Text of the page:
We’ve seen this with Doctor Who as well, but the opening episode of a season is rarely epic.  This story is an introduction to Buffy being in college complete with feeling out of place and finding that the cooler class of kids can be a bunch of jerks.  Hell, even the teachers could be, which is unpleasant to watch and just serves to bring Buffy down.  Pretty pedestrian stuff for a show that’s supposed to be an action/drama/comedy/horror… (actually, what the hell is this show?  I love it, but I have no adequate way to really categorize it… sorry, I digress…), but when we get the gang together, even the pedestrian is fun.  Giles is a “gentleman of leisure”, which is to say, he’s unemployed and not feeling particularly like he needs to be a Watcher anymore.  Xander has been out cruising America… just not very well.  Willow is helping Buffy select classes like Pop Culture (a class I had taken and loved) and Oz is still playing in a band and making friends with ease.  Things are pretty status quo for the group except for Buffy who is really struggling to find her place in college.  And that’s where the series shines…

It took me at least the better part of a season, maybe more, but I eventually picked up on the fact that these stories are about something in real life, not just a girl who fights monsters.  In this story, we are seeing Buffy struggling with going off to college, branching out on her own, finding her place. She even goes back home and finds her room is occupied by her mom’s job.  She is feeling very alone.   It’s actually deeply heartfelt because we’ve all been there at one time or another.  Maybe it wasn’t college, but a new school, a new job, a new neighborhood… trying to fit in gets harder the older we get too.  Young kids have no preconceived notions and are as versatile as the wind, but as we age, fitting in means finding people that you identify with and that means getting out there and talking to people.  That’s not easy for some, especially a girl who has such a unique set of talents; she’s not just going to join the after school slayers club to make friends!   Watching Buffy struggle is hard; she’s our hero and we want her to be the hero.  And then, with a little help from her friends, she rises to the occasion again.

When Buffy turned the tides on Sunday, what can I say?  It was fantastic.  It was that moment that she told Sunday that her arm was hurt, not broken, I am pretty certain I punched the air.  Buffy punched Sunday and sent her through the air… the physical action was much the same!  I was bummed to see Sunday get dispatched in the first episode though.  I was hoping she’d be a main villain for the season; I saw her as the cool upperclassman picking on the freshman but that dispute ended in one single episode and I was definitely disappointed by it.   At least that gets remedied by the comedy that is just so priceless in this series.  It started with the vampire coming out of the ground, seeing the slayer tools and walking off, dejectedly.  It culminated with Xander asking Buffy if she wanted to go on reconnaissance with him to which she asks, “where we all sculpt and paint?”  Xander realizes she’s thinking of Renaissance and I spent 5 good minutes wiping tears away.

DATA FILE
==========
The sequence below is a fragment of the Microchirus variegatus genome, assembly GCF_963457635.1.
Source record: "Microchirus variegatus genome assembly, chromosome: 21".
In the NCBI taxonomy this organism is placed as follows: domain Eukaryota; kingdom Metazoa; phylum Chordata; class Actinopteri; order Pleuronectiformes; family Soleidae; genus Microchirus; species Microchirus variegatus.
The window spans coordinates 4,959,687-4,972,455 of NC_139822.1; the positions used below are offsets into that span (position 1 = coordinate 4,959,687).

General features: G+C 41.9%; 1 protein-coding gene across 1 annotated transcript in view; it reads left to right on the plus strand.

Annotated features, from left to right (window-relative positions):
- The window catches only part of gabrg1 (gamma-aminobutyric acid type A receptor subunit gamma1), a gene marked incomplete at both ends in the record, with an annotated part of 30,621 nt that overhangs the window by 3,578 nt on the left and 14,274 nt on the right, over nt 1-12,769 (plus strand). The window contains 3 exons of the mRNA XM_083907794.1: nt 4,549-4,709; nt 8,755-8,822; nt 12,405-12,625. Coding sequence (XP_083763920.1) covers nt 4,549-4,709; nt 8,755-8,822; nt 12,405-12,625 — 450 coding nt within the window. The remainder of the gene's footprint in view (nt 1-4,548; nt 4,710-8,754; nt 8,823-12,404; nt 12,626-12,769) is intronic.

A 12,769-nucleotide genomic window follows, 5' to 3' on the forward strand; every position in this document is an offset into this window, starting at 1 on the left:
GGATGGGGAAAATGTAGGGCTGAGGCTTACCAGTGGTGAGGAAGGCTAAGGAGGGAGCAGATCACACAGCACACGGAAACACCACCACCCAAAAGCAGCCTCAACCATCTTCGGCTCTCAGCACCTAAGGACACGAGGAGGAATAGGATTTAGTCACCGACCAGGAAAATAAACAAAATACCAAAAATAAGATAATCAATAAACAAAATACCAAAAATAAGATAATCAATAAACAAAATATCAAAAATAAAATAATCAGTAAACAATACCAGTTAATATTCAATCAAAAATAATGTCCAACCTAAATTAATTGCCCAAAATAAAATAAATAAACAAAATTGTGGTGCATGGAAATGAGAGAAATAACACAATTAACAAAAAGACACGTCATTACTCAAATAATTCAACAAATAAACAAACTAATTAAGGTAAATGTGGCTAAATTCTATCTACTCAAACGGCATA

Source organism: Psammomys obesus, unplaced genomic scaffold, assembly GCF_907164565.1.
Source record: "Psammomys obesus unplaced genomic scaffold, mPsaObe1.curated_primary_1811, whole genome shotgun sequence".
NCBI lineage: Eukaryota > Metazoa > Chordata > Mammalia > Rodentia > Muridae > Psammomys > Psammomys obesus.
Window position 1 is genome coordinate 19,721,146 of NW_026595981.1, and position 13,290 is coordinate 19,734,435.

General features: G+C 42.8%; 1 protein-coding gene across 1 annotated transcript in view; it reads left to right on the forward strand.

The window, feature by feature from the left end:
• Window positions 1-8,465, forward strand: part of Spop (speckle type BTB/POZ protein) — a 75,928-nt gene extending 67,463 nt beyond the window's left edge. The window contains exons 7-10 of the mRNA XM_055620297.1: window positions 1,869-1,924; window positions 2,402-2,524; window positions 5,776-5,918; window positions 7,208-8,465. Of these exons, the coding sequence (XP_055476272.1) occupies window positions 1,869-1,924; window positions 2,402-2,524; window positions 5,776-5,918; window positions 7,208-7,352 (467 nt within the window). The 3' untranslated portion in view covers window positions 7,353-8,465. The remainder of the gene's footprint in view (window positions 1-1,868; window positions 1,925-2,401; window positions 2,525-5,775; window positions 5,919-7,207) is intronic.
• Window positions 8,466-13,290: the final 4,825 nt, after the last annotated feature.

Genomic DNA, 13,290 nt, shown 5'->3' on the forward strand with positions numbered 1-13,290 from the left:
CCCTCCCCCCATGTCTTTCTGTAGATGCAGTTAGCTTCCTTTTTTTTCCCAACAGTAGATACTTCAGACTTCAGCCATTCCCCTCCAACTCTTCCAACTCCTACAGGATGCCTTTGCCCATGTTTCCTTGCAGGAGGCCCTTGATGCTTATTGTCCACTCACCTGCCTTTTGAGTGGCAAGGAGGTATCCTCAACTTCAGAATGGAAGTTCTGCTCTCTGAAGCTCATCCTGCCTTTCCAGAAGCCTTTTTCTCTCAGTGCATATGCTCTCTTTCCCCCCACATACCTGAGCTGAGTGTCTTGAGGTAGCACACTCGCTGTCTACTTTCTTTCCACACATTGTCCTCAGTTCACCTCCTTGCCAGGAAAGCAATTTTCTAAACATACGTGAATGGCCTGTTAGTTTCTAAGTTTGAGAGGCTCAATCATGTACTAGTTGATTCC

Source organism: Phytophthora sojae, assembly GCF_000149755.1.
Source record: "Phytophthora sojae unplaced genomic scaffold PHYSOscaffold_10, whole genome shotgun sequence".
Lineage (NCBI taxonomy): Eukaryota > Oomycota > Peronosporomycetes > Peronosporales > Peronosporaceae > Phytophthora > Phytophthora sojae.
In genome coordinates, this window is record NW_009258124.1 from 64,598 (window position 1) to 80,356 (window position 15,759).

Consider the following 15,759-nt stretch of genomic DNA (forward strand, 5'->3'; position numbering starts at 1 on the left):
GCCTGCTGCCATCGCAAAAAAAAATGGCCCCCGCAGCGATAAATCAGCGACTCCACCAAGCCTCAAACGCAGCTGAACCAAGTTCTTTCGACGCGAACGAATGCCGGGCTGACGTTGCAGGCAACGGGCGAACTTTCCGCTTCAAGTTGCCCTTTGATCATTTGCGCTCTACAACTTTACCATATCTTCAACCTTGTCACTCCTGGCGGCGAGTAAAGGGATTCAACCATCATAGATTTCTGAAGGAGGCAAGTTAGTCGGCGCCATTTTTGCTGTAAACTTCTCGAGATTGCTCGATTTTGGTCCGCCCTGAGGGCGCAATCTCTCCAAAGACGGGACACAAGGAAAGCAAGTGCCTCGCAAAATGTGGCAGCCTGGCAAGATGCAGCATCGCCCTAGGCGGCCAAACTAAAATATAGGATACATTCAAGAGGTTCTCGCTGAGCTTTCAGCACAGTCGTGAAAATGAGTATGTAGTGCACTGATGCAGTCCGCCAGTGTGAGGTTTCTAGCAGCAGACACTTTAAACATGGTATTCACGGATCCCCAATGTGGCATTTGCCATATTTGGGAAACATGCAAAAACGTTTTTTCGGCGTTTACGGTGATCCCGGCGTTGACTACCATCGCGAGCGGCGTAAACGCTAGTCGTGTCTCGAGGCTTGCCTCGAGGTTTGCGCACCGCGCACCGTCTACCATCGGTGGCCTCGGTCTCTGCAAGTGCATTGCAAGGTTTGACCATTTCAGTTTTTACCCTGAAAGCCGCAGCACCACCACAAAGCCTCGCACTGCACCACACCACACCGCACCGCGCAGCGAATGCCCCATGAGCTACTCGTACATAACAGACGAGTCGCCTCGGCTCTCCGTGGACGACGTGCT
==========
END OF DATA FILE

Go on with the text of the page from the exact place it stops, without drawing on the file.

I still think of this show as a guilty pleasure but it’s one I can’t wait to get back to each night.  Now, with the team back together, it’ll be interesting to see how everything connects while they are in college.  I can’t imagine Xander and Giles finding a way to wander about on campus when they don’t go to the school.  I am missing Cordelia terribly but find myself comfortable with the absence of Angel the Brooding.  Maybe Buffy’s new roommate will take Cordelia’s place.  I know they’ll try to keep it a secret from Kathy, but you know how it is: the living conditions will just make it too challenging.  ML

Read next in the Junkyard… Buffy the Vampire Slayer: Living Conditions

About Roger Pocock

Co-writer on junkyard.blog. Author of windowsintohistory.wordpress.com. Editor of frontiersmenhistorian.info
This entry was posted in Entertainment, Reviews, Television and tagged , , . Bookmark the permalink.